Thief stealing a van

How to protect your hire van from keyless ‘relay attack’ theft


Thief stealing a car

Keyless entry means that van thieves don’t have to know how to pick locks. A cheap electronic ‘relay’ gadget is all that’s required. To avoid keyless theft, consider keeping your key in a faraday wallet when you’re not using it.

In 2017, 82% of the vans recovered by vehicle security experts TRACKER were stolen without the owner’s keys. That’s a big increase from 2016, when just 44% were stolen without keys.

What’s happening here appears to be that thieves are taking advantage of the growing popularity of keyless entry systems on new vans. You may also have one of these in your car. The vehicle senses when you are nearby and automatically unlocks the doors. Quite often you can then start the engine with a push button without needing to take the key out of your pocket.

Unfortunately there seems to be a price for this convenience. It makes vans easier to steal.

“Relay attack”

The problem is that thieves don’t necessarily need to steal your keys to unlock your vehicle.

Using a cheap radio device known as a relay the faint signal from the key inside your house can be amplified. This can be enough to fool your vehicle into thinking that the key is close enough to unlock. The thieves can then hop in and drive away.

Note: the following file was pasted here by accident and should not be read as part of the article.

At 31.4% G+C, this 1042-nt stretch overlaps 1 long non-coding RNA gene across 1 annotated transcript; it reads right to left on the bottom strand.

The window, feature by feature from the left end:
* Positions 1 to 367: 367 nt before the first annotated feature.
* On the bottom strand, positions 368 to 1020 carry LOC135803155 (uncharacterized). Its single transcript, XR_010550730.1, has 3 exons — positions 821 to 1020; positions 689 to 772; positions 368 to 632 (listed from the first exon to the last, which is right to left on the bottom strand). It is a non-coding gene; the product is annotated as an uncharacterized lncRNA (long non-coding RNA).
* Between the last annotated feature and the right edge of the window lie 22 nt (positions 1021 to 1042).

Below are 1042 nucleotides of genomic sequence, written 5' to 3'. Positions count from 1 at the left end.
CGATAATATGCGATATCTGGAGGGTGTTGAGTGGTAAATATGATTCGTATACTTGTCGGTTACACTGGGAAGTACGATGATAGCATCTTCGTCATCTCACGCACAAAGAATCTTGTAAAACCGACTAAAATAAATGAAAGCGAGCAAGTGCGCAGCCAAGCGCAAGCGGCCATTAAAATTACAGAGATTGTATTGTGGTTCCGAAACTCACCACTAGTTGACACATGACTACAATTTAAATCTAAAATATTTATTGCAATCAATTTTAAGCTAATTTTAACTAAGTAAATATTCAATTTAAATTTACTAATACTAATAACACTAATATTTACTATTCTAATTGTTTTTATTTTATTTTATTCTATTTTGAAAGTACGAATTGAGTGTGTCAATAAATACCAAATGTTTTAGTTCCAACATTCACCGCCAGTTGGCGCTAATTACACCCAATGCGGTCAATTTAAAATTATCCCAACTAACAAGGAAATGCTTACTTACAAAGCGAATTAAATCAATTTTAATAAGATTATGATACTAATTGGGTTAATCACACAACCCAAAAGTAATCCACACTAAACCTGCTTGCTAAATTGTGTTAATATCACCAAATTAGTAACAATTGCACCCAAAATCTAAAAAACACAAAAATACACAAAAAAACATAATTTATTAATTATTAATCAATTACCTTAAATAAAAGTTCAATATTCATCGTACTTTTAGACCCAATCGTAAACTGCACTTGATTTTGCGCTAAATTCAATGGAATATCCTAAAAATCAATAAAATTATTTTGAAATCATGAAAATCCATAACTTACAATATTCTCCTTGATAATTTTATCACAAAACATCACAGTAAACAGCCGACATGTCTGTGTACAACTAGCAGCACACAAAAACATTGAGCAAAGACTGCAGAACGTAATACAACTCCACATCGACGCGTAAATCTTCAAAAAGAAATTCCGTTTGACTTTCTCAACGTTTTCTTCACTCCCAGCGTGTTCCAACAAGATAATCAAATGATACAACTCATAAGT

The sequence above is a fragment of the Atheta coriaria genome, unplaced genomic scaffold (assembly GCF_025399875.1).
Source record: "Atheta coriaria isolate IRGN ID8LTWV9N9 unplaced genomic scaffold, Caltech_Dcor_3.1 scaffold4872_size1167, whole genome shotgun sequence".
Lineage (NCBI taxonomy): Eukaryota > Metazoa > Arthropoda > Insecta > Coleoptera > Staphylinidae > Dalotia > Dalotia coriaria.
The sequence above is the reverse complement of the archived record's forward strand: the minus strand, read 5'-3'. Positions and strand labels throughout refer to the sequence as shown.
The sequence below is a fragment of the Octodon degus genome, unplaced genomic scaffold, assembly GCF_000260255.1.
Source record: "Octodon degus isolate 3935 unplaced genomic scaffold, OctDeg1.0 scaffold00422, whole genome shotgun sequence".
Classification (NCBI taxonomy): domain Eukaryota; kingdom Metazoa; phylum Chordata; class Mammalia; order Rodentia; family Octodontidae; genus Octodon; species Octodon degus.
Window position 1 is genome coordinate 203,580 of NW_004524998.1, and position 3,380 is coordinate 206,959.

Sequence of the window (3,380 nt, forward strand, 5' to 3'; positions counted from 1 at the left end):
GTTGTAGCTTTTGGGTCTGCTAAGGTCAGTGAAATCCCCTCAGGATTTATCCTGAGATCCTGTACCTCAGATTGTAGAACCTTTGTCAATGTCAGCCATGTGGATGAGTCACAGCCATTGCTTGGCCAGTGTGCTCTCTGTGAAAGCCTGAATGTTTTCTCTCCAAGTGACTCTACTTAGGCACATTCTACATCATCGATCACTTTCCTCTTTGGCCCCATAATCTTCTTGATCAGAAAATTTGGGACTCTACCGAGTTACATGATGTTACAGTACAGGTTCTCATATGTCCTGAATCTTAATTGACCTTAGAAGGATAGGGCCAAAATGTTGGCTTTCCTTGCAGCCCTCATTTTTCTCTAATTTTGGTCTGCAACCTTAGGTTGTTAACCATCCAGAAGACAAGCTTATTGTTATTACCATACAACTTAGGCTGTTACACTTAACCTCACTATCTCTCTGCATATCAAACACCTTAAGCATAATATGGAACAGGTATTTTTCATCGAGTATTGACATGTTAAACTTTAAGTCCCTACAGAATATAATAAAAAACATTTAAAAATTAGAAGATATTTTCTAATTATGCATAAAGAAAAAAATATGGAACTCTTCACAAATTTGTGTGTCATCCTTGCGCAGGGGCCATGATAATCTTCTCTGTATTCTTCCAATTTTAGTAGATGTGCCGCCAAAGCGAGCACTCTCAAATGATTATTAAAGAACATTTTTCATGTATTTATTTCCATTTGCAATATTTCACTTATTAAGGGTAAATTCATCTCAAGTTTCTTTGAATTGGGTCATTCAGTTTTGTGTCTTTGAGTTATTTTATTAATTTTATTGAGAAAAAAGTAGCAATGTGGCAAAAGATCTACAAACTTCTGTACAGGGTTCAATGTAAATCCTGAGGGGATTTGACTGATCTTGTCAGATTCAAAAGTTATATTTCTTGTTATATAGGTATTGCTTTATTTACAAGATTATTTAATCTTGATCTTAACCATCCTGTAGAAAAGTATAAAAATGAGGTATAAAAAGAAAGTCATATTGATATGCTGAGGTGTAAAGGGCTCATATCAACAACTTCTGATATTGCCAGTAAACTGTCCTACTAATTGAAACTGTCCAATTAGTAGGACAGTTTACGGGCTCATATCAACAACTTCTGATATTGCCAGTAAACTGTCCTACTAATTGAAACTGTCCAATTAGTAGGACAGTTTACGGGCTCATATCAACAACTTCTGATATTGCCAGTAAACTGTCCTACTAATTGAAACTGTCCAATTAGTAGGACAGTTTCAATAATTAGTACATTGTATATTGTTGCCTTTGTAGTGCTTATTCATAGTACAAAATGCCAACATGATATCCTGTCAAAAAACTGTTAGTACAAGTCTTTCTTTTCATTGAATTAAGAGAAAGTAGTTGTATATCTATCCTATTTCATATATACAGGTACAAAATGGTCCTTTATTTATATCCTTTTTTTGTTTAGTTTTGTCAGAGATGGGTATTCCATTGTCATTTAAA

How to prevent keyless theft

Thieves still like to steal your keys if possible, because it makes it quicker and easier to drive away. The keys can then be kept with the vehicle for onward use.

If you own or rent a van with a keyless entry system, here’s what you should do to help protect yourself from keyless theft:

  1. Keep the keys out of sight in your house, preferably as far away from the vehicle as possible.
  2. Another weapon in thieves’ arsenal is the “blocker”, which stops the keyless system locking as you walk away. So check the vehicle is locked when you leave it. The indicator lights will usually flash.
  3. If you own a vehicle with a keyless system, consider getting a faraday wallet to keep your key in. These only cost a few pounds and will completely block the signal from the key when it’s inside the wallet, preventing relay attacks.
  4. If you own a car or van with a keyless system, consider getting an old-school Crook Lok or steering wheel lock. These may seem old fashioned, but they can provide a useful extra layer of security. Obviously this isn’t practical when you’re only hiring a van.

Finally, remember to obey all the usual rules. Don’t leave anything of value visible inside your van. If possible, don’t leave expensive tools in the van overnight — replacing these, even if they’re insured, is costly and time consuming.

1 thought on “How to protect your hire van from keyless ‘relay attack’ theft

  1. Pingback: 5 ways to prevent theft from hire vans | blog

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